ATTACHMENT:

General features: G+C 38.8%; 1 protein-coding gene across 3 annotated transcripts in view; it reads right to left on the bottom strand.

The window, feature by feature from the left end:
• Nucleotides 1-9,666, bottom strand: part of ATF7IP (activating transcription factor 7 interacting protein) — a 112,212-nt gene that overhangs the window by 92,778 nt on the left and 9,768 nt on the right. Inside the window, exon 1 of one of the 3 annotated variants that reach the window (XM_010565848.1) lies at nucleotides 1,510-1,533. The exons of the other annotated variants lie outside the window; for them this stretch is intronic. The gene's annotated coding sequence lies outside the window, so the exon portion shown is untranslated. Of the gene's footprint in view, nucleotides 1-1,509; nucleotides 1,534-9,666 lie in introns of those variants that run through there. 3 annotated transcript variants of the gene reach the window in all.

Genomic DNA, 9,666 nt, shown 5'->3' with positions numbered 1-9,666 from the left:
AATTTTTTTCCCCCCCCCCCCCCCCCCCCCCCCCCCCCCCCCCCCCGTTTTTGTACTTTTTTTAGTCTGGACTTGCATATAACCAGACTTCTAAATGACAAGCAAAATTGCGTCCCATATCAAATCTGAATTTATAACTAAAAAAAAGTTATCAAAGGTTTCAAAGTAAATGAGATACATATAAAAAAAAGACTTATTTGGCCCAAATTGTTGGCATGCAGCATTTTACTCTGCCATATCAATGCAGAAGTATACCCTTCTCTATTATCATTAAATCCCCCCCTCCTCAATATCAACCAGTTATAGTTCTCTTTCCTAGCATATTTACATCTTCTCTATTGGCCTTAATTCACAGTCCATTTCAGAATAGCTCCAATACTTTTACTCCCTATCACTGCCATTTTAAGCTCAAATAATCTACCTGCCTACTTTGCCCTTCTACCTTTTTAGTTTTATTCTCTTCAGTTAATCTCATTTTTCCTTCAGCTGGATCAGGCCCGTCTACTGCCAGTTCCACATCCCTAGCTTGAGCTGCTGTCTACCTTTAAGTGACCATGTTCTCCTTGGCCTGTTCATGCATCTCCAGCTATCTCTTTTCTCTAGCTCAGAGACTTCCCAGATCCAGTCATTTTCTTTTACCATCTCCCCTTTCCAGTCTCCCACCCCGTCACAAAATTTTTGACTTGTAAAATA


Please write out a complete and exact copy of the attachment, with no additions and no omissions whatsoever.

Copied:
General features: G+C 38.8%; 1 protein-coding gene across 3 annotated transcripts in view; it reads right to left on the bottom strand.

The window, feature by feature from the left end:
• Nucleotides 1-9,666, bottom strand: part of ATF7IP (activating transcription factor 7 interacting protein) — a 112,212-nt gene that overhangs the window by 92,778 nt on the left and 9,768 nt on the right. Inside the window, exon 1 of one of the 3 annotated variants that reach the window (XM_010565848.1) lies at nucleotides 1,510-1,533. The exons of the other annotated variants lie outside the window; for them this stretch is intronic. The gene's annotated coding sequence lies outside the window, so the exon portion shown is untranslated. Of the gene's footprint in view, nucleotides 1-1,509; nucleotides 1,534-9,666 lie in introns of those variants that run through there. 3 annotated transcript variants of the gene reach the window in all.

Genomic DNA, 9,666 nt, shown 5'->3' with positions numbered 1-9,666 from the left:
AATTTTTTTCCCCCCCCCCCCCCCCCCCCCCCCCCCCCCCCCCCCCGTTTTTGTACTTTTTTTAGTCTGGACTTGCATATAACCAGACTTCTAAATGACAAGCAAAATTGCGTCCCATATCAAATCTGAATTTATAACTAAAAAAAAGTTATCAAAGGTTTCAAAGTAAATGAGATACATATAAAAAAAAGACTTATTTGGCCCAAATTGTTGGCATGCAGCATTTTACTCTGCCATATCAATGCAGAAGTATACCCTTCTCTATTATCATTAAATCCCCCCCTCCTCAATATCAACCAGTTATAGTTCTCTTTCCTAGCATATTTACATCTTCTCTATTGGCCTTAATTCACAGTCCATTTCAGAATAGCTCCAATACTTTTACTCCCTATCACTGCCATTTTAAGCTCAAATAATCTACCTGCCTACTTTGCCCTTCTACCTTTTTAGTTTTATTCTCTTCAGTTAATCTCATTTTTCCTTCAGCTGGATCAGGCCCGTCTACTGCCAGTTCCACATCCCTAGCTTGAGCTGCTGTCTACCTTTAAGTGACCATGTTCTCCTTGGCCTGTTCATGCATCTCCAGCTATCTCTTTTCTCTAGCTCAGAGACTTCCCAGATCCAGTCATTTTCTTTTACCATCTCCCCTTTCCAGTCTCCCACCCCGTCACAAAATTTTTGACTTGTAAAATA